If at first you don't relate what 31-year-old Tom McNalley plays to what you know of the guitar, don't be put off. He's not approaching either the instrument or his music in a conventional way.
Distorted effects, clean picking, ferocious fusillades, crystalline confessional reveries, angular melodies, unexpected lyricism and well-placed accompanying chords are all part of the improvisational mix.
“Tom's all the things you'd want in a musician,” says trumpeter and San Diego State teacher Jeff Kaiser. “His musical sensibility transcends the instrument. He's known for his free-form electric guitar playing but I've had him demonstrate classic slide and traditional blues techniques to my blues classes.”
Trombonist Mike Vlatkovich first ran across the teenage McNalley in Portland. “He was studying with trumpeter Rob Blakeslee and saxophonist Dave Gross,” Vlatkovich notes. “It was unusual for me to find someone so incredibly passionate about this music; he was like a sponge. And he was certainly not playing like a standard guitarist — you wouldn't hear Tom playing tunes in a lounge.”
McNalley would later be invited to improvise with the trombonist and the late poet Dorothea Grossman in their Call and Response duo. “He figured out what I was doing immediately,” says Vlatkovich. “Soloing is one of his strong points, so he worked to compliment the words and create pictures with sound.”
Portland saxophonist Rich Halley has also tracked McNalley since the latter's teen years. “Playing with Michael has helped Tom develop his own stuff further,” says Halley. “Call and Response got him into subtle sound shadings. But his involvement with Caribbean music has added more depth and aliveness to Tom's playing.”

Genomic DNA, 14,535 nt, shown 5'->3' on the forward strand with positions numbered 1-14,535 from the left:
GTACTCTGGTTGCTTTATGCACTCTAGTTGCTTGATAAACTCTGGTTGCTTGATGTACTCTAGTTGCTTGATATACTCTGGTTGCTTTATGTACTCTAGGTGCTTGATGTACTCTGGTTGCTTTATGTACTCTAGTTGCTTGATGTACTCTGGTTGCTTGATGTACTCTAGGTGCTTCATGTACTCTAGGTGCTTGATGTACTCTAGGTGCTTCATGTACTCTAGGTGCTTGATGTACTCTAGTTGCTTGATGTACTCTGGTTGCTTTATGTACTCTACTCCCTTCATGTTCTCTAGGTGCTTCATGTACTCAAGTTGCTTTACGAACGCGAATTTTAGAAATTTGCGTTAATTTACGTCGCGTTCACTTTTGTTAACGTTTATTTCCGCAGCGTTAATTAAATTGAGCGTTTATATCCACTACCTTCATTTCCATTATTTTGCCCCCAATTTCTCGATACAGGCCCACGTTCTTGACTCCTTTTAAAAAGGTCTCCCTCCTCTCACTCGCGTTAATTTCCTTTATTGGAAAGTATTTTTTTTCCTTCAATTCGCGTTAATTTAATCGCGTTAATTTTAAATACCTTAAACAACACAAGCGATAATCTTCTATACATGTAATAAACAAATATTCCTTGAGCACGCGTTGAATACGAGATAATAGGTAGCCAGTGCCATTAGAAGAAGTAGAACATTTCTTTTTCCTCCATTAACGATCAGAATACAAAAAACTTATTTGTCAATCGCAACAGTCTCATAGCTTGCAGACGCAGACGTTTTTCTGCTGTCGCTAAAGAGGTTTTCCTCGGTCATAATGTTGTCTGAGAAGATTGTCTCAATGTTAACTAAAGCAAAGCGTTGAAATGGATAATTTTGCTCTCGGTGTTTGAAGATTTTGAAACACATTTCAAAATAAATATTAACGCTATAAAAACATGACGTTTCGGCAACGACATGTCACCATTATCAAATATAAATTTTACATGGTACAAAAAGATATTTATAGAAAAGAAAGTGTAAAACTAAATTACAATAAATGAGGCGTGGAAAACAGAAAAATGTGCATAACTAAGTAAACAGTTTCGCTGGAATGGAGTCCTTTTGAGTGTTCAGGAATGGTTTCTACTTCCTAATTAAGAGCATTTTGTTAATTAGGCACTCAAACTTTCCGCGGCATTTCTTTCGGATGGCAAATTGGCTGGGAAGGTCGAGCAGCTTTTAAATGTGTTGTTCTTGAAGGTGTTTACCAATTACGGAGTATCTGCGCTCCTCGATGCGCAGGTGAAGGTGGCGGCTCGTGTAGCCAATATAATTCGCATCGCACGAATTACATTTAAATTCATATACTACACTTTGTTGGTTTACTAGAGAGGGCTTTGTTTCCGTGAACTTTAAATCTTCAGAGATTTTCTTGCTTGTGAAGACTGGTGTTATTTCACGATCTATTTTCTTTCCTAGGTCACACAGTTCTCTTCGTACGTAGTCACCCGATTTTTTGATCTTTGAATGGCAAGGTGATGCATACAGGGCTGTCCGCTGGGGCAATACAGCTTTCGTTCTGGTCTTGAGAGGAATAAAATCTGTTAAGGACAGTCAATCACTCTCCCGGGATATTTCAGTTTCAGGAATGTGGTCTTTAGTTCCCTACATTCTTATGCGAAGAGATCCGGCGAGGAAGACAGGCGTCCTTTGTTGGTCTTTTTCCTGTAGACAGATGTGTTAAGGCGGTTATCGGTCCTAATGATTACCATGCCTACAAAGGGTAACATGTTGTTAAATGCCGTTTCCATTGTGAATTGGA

Shortly after McNalley moved to Los Angeles in 2005, he met the displaced Haitian musicians who congregated around TiGeorge's Chicken in Echo Park and began playing with them. “They taught me the Kompa style,” McNalley relates from his L.A. home. “It's a little more rhythmically and harmonically intricate than Soka. The chord progressions are longer and the rhythms are very funky — more African. That led me to Rasim, which is Creole for ‘roots.' That's harmonically simpler but rhythmically very rich and extremely intense. It's basically voodoo music.”
By then McNalley had begun traveling to New York and spending quality time with Harmolodic avatar Ornette Coleman. “I played with the Haitians right after I got back from New York one time, and when I took it further out they went bonkers, yelling ‘Heat it up!' The melodies are strong in both kinds of music.”
Coleman is not known for being either forthcoming or outgoing, yet the guitarist has been granted unusual access to the enigmatic alto saxophonist. “There were no barriers to him explaining the nuts-and-bolts of his music,” McNalley reveals. “He taught me specific things like certain pivot notes that can modulate from key to key. He's quite brilliant.”
Of all the situations he plays in, McNalley is particularly fond of his trio with bassist Scott Walton and drummer Alex Cline. That configuration opens for saxophonist Peter Kuhn at Cline's Open Gate Theatre offering Sunday at Eagle Rock's Center for the Arts.
“I love playing with them,” McNalley exults. “They're both very sensitive and very fast. They're such great musicians that I barely have to do anything at all — the music just plays itself. And they're both pretty devilish; you never know what's going to happen with them. They can add something subtle or explosive and it will immediately take the music to a new place.”
The goal for his music relates to McNalley's formative days. “I used to listen to Rob Blakeslee and drummer Billy Mintz play duets,” McNalley muses. “I must have heard them 20 or 30 times and they just knocked me out every time. It put me in a dreamlike state and afterwards I just felt cleansed. Ornette does the same thing to me when he plays. That's what I want to do — make the strongest, most beautiful music possible.”
What: Tom McNalley Trio
Where: Center for the Arts, 2225 Colorado Blvd., Eagle Rock.
When: Sunday, Dec. 1, 7 p.m.
More info: (323) 226-1617, centerartseaglerock.org
KIRK SILSBEE writers about jazz and culture for Marquee.